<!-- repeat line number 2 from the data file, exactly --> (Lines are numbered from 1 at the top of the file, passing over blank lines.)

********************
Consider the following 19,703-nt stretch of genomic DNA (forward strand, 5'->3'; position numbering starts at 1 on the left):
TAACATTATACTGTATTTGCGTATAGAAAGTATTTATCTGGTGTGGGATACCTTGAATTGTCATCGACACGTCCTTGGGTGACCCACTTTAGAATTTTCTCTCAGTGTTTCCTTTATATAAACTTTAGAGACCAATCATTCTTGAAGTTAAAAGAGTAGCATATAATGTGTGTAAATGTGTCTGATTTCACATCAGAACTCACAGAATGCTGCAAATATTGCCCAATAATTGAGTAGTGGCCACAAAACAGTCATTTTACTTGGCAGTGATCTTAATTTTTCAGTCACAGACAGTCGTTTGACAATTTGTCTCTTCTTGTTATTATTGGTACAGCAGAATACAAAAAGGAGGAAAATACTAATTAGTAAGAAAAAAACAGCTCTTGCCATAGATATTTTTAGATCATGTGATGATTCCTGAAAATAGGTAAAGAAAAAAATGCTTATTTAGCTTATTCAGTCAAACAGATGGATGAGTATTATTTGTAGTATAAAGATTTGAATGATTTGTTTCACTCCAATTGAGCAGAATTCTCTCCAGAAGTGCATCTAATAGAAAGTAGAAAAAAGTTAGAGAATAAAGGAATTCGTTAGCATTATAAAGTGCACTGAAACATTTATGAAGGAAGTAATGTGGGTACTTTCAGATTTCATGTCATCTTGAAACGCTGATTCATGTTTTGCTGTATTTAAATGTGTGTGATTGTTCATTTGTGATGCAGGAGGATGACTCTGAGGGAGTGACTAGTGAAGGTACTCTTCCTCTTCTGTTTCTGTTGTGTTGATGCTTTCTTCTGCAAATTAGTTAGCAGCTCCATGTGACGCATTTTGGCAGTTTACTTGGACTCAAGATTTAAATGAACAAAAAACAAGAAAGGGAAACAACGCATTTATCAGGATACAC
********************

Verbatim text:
TAACATTATACTGTATTTGCGTATAGAAAGTATTTATCTGGTGTGGGATACCTTGAATTGTCATCGACACGTCCTTGGGTGACCCACTTTAGAATTTTCTCTCAGTGTTTCCTTTATATAAACTTTAGAGACCAATCATTCTTGAAGTTAAAAGAGTAGCATATAATGTGTGTAAATGTGTCTGATTTCACATCAGAACTCACAGAATGCTGCAAATATTGCCCAATAATTGAGTAGTGGCCACAAAACAGTCATTTTACTTGGCAGTGATCTTAATTTTTCAGTCACAGACAGTCGTTTGACAATTTGTCTCTTCTTGTTATTATTGGTACAGCAGAATACAAAAAGGAGGAAAATACTAATTAGTAAGAAAAAAACAGCTCTTGCCATAGATATTTTTAGATCATGTGATGATTCCTGAAAATAGGTAAAGAAAAAAATGCTTATTTAGCTTATTCAGTCAAACAGATGGATGAGTATTATTTGTAGTATAAAGATTTGAATGATTTGTTTCACTCCAATTGAGCAGAATTCTCTCCAGAAGTGCATCTAATAGAAAGTAGAAAAAAGTTAGAGAATAAAGGAATTCGTTAGCATTATAAAGTGCACTGAAACATTTATGAAGGAAGTAATGTGGGTACTTTCAGATTTCATGTCATCTTGAAACGCTGATTCATGTTTTGCTGTATTTAAATGTGTGTGATTGTTCATTTGTGATGCAGGAGGATGACTCTGAGGGAGTGACTAGTGAAGGTACTCTTCCTCTTCTGTTTCTGTTGTGTTGATGCTTTCTTCTGCAAATTAGTTAGCAGCTCCATGTGACGCATTTTGGCAGTTTACTTGGACTCAAGATTTAAATGAACAAAAAACAAGAAAGGGAAACAACGCATTTATCAGGATACAC